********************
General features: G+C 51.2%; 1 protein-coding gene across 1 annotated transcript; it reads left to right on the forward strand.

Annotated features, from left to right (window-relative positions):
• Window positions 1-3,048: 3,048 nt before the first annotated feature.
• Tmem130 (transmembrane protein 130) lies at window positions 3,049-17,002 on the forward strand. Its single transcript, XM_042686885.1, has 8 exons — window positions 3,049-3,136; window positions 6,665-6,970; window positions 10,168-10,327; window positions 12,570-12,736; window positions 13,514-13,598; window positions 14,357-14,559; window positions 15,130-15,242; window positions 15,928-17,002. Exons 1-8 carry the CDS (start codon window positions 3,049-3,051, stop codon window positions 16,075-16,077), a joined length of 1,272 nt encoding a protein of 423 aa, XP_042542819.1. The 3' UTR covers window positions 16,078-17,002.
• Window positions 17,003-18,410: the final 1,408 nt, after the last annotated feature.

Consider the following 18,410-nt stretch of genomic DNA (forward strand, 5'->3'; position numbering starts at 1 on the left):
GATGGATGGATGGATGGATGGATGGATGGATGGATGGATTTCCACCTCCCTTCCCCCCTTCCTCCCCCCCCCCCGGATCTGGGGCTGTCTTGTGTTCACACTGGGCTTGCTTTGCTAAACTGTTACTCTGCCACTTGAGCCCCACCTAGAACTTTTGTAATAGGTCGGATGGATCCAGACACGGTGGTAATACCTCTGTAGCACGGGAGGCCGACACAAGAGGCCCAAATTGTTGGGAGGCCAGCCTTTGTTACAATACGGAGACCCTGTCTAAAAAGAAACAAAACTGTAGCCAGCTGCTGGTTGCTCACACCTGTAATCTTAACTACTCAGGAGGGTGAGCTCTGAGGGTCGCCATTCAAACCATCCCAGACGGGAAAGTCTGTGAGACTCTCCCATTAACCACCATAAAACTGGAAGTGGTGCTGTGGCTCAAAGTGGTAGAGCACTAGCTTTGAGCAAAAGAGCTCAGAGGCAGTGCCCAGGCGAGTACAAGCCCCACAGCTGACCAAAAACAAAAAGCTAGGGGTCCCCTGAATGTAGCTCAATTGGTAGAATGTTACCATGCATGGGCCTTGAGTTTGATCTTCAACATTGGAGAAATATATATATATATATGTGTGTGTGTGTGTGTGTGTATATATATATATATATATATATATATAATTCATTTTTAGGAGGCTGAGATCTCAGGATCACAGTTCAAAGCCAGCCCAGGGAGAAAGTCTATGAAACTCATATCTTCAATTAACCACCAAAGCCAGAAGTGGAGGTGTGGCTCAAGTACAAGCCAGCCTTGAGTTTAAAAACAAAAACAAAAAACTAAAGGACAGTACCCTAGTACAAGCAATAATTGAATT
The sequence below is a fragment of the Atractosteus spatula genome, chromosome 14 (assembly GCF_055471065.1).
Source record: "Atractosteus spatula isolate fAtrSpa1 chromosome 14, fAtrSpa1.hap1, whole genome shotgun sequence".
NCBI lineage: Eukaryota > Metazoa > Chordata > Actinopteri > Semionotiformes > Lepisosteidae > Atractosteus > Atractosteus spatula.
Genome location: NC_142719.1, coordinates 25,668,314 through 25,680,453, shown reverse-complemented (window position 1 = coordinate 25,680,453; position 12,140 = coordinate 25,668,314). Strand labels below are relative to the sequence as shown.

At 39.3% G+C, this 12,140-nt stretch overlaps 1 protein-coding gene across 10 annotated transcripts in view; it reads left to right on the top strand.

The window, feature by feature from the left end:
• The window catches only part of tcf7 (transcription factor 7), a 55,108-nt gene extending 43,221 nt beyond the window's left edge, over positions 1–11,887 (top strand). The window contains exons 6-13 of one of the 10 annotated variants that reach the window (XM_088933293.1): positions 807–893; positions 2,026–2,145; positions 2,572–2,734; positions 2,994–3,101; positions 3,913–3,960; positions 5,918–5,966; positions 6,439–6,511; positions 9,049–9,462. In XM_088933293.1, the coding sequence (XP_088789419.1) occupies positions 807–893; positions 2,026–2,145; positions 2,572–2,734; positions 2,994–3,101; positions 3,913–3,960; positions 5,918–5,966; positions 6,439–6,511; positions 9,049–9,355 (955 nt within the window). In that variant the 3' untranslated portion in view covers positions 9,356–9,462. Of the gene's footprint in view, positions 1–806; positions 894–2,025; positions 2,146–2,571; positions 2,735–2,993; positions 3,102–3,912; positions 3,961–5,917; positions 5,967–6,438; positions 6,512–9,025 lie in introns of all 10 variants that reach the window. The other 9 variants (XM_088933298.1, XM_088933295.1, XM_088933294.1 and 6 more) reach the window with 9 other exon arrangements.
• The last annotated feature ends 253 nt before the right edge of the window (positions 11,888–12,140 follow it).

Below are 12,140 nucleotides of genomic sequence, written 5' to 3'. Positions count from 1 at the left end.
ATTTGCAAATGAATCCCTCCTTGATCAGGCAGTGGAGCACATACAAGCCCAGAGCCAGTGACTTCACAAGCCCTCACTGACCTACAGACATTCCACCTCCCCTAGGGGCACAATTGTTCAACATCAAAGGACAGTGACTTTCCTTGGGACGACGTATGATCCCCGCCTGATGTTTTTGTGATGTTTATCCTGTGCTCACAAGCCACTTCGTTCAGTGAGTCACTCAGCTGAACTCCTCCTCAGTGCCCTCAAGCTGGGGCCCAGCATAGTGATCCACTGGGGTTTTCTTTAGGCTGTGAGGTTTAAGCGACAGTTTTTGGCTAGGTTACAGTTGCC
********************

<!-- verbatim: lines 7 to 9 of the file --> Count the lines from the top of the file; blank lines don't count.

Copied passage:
GATGGATGGATGGATGGATGGATGGATGGATGGATGGATTTCCACCTCCCTTCCCCCCTTCCTCCCCCCCCCCCGGATCTGGGGCTGTCTTGTGTTCACACTGGGCTTGCTTTGCTAAACTGTTACTCTGCCACTTGAGCCCCACCTAGAACTTTTGTAATAGGTCGGATGGATCCAGACACGGTGGTAATACCTCTGTAGCACGGGAGGCCGACACAAGAGGCCCAAATTGTTGGGAGGCCAGCCTTTGTTACAATACGGAGACCCTGTCTAAAAAGAAACAAAACTGTAGCCAGCTGCTGGTTGCTCACACCTGTAATCTTAACTACTCAGGAGGGTGAGCTCTGAGGGTCGCCATTCAAACCATCCCAGACGGGAAAGTCTGTGAGACTCTCCCATTAACCACCATAAAACTGGAAGTGGTGCTGTGGCTCAAAGTGGTAGAGCACTAGCTTTGAGCAAAAGAGCTCAGAGGCAGTGCCCAGGCGAGTACAAGCCCCACAGCTGACCAAAAACAAAAAGCTAGGGGTCCCCTGAATGTAGCTCAATTGGTAGAATGTTACCATGCATGGGCCTTGAGTTTGATCTTCAACATTGGAGAAATATATATATATATATGTGTGTGTGTGTGTGTGTGTATATATATATATATATATATATATATAATTCATTTTTAGGAGGCTGAGATCTCAGGATCACAGTTCAAAGCCAGCCCAGGGAGAAAGTCTATGAAACTCATATCTTCAATTAACCACCAAAGCCAGAAGTGGAGGTGTGGCTCAAGTACAAGCCAGCCTTGAGTTTAAAAACAAAAACAAAAAACTAAAGGACAGTACCCTAGTACAAGCAATAATTGAATT
The sequence below is a fragment of the Atractosteus spatula genome, chromosome 14 (assembly GCF_055471065.1).
Source record: "Atractosteus spatula isolate fAtrSpa1 chromosome 14, fAtrSpa1.hap1, whole genome shotgun sequence".